In certain cases, dead wild animals may be submitted to New York State Wildlife Health Program for examination and diagnosis.
Types of Cases to Report
The following cases are of interest to the Wildlife Health Program and other DEC programs:
- Deer exhibiting neurologic signs and/or are thin or are found dead and appear to be thin. Any live or dead deer with ear tags or any live or dead elk, Sika, or Fallow deer. Any dead moose including road-kills.
- All bald or golden eagles and peregrine falcons. Other raptors found dead of unknown cause.
- Loons, swans, ravens, or avian vagrants.
- Wildlife of special interest or marked/tagged specimens (e.g. endangered/threatened animals; research study animals) regardless if the cause of death appears obvious.
- Bobcat, otter, fisher, weasels, and mink.
- Any mass mortality or recurring mortality of any species.
- More than a single animal found dead in a small area or short period of time.
- All reptiles, salamanders, and frogs.
- Exotic or captive species.
- Exception: Animals suspected of being rabid (including all bats found indoors where human contact may have occurred), and for which a significant exposure (bite, scratch, contact with saliva or nervous tissue) to humans has occurred should be reported directly to local county or municipal health departments.
Who to Contact
Notify a DEC Regional Wildlife Office near you to determine what actions, if any, are necessary for submission or disposal of the wildlife in question. If assistance from the Regional Wildlife Office is not available, contact the Wildlife Health Unit directly at (518) 478-2203 or [email protected]. For removal of dead animals suspected of being hit by a vehicle, please contact the highway department responsible for maintaining the road.
Submission of Animals for Examination
If DEC determines that examination is desirable, Regional Wildlife staff will collect the animal(s) and arrange for delivery. If collection is delayed for more than 6 hours, place the carcass in a cool location or on ice. If for some reason staff is unable to assist in the submission process, direct submission to the WHU may be an option. For advice, contact the Wildlife Health Unit at (518) 478-2203 weekdays between 8:30 AM and 5:00 PM or email [email protected].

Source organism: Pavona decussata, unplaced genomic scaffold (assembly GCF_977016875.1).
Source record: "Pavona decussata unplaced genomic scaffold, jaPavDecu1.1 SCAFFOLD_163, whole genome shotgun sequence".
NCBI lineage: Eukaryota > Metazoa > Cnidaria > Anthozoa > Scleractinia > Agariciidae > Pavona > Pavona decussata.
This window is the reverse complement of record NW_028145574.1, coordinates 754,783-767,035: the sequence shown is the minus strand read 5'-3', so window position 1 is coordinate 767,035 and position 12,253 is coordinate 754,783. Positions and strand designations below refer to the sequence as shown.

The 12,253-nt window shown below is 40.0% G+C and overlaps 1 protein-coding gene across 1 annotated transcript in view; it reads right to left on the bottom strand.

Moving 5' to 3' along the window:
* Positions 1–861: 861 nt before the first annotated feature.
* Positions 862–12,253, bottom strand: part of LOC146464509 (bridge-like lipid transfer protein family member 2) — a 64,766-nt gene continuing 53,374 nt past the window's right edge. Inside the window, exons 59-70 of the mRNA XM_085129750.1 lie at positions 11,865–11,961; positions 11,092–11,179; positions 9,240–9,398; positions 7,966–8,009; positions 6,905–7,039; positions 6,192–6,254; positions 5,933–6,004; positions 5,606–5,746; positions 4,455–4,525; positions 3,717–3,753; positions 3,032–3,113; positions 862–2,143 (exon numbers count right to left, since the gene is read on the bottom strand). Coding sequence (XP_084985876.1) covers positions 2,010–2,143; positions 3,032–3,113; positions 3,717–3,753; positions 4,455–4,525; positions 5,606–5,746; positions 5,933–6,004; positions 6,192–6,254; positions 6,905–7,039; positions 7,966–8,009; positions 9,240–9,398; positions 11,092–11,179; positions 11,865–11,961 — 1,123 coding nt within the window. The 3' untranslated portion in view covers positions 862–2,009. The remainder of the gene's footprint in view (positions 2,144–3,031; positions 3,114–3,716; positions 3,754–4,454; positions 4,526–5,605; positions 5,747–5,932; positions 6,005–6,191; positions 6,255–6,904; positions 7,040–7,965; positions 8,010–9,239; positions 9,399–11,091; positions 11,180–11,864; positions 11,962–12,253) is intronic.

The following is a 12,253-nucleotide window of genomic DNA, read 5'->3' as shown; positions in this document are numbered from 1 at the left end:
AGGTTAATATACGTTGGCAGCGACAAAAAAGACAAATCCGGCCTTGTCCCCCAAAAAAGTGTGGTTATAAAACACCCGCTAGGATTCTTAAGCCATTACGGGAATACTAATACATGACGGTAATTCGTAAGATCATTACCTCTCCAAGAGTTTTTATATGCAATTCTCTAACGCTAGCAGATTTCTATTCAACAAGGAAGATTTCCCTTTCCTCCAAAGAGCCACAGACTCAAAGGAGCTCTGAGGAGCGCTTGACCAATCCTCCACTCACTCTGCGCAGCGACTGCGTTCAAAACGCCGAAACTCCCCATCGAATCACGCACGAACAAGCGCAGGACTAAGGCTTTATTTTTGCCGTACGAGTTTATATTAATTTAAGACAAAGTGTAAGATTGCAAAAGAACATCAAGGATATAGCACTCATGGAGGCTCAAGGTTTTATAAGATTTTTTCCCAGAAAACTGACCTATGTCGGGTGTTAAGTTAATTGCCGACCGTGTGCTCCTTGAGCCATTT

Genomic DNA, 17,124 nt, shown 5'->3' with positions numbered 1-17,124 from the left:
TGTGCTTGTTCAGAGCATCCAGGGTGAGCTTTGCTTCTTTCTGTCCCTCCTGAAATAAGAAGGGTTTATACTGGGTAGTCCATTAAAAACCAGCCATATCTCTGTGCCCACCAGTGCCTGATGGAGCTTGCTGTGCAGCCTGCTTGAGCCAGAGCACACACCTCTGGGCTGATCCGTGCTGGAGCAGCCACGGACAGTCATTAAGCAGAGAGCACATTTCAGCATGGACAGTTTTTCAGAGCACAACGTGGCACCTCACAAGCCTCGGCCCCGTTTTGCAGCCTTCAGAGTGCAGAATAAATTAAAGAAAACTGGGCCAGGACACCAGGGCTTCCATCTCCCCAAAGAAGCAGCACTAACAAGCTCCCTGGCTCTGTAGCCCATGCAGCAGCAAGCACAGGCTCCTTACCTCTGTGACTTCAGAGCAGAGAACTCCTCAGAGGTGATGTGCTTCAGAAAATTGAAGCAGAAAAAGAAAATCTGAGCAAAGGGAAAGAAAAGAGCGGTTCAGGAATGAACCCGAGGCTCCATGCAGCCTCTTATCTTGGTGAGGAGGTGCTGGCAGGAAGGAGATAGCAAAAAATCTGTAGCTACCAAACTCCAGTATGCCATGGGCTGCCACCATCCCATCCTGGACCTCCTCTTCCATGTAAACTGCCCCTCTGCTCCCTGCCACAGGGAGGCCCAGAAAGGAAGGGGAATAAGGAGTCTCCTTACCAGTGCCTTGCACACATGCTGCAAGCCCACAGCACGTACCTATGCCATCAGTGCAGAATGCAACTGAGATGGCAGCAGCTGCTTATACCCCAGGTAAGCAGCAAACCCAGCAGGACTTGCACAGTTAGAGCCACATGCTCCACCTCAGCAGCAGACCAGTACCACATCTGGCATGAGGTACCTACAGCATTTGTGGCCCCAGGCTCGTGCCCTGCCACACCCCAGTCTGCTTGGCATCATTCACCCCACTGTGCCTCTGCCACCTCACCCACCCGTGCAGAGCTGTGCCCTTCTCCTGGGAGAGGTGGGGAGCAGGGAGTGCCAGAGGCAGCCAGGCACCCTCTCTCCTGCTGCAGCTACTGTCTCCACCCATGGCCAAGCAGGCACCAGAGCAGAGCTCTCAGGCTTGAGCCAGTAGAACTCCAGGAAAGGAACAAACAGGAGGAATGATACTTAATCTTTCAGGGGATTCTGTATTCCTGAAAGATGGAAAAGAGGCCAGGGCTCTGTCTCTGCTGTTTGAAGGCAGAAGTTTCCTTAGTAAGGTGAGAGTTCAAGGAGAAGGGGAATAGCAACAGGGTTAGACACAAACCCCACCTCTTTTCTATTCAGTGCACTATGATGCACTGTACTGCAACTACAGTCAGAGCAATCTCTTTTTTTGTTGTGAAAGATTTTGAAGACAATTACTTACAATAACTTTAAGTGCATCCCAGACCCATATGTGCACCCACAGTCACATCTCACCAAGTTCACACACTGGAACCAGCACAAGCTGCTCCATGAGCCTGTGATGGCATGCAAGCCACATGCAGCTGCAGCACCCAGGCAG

Submitting Specimen(s) Documentation
Complete the Online Specimen Submission Form. Choose NYSDEC in the first drop down menu and print a copy to submit with the carcass.
Important information to include:
- The name, phone number (including area code), e-mail address, and mailing address of the person who found and reported the animal.
- Detailed history/event information relevant to the submission (i.e. found alive, struggling to stand, wings drooping, head tilt, found in water, found after snowstorm, etc.)
- Any identification number(s) related to the specimen (band number, vet ID number, etc.)
- Description of euthanasia technique, if applicable.
- Any details related to human or domestic animal contact with the specimen.
- Your appraisal of the situation and/or any testing requests beyond determining cause of death.